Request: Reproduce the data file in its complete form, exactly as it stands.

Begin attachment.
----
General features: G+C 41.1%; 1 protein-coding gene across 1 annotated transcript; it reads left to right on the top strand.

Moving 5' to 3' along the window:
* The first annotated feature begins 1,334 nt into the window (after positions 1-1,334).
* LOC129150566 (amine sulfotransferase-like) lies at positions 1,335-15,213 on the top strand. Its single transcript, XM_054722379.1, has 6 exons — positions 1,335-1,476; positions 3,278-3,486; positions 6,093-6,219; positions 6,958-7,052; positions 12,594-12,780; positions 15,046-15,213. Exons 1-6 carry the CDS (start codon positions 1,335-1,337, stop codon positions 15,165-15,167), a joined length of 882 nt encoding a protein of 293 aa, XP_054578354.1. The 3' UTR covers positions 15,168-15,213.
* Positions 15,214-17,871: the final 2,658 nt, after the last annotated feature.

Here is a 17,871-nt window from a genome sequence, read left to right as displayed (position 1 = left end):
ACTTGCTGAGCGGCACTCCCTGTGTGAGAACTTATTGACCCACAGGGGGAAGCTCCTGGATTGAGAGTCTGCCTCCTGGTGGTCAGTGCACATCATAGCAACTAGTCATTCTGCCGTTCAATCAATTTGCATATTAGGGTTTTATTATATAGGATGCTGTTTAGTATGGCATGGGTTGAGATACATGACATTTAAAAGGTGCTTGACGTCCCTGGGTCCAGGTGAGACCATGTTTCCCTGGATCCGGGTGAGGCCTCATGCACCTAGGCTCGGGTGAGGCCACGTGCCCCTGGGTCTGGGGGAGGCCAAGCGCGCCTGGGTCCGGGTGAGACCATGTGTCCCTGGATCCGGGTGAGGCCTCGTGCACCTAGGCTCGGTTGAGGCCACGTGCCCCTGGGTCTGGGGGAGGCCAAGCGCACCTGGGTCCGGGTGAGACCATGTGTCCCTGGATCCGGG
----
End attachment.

General features: G+C 41.1%; 1 protein-coding gene across 1 annotated transcript; it reads left to right on the top strand.

Moving 5' to 3' along the window:
* The first annotated feature begins 1,334 nt into the window (after positions 1-1,334).
* LOC129150566 (amine sulfotransferase-like) lies at positions 1,335-15,213 on the top strand. Its single transcript, XM_054722379.1, has 6 exons — positions 1,335-1,476; positions 3,278-3,486; positions 6,093-6,219; positions 6,958-7,052; positions 12,594-12,780; positions 15,046-15,213. Exons 1-6 carry the CDS (start codon positions 1,335-1,337, stop codon positions 15,165-15,167), a joined length of 882 nt encoding a protein of 293 aa, XP_054578354.1. The 3' UTR covers positions 15,168-15,213.
* Positions 15,214-17,871: the final 2,658 nt, after the last annotated feature.

Here is a 17,871-nt window from a genome sequence, read left to right as displayed (position 1 = left end):
ACTTGCTGAGCGGCACTCCCTGTGTGAGAACTTATTGACCCACAGGGGGAAGCTCCTGGATTGAGAGTCTGCCTCCTGGTGGTCAGTGCACATCATAGCAACTAGTCATTCTGCCGTTCAATCAATTTGCATATTAGGGTTTTATTATATAGGATGCTGTTTAGTATGGCATGGGTTGAGATACATGACATTTAAAAGGTGCTTGACGTCCCTGGGTCCAGGTGAGACCATGTTTCCCTGGATCCGGGTGAGGCCTCATGCACCTAGGCTCGGGTGAGGCCACGTGCCCCTGGGTCTGGGGGAGGCCAAGCGCGCCTGGGTCCGGGTGAGACCATGTGTCCCTGGATCCGGGTGAGGCCTCGTGCACCTAGGCTCGGTTGAGGCCACGTGCCCCTGGGTCTGGGGGAGGCCAAGCGCACCTGGGTCCGGGTGAGACCATGTGTCCCTGGATCCGGG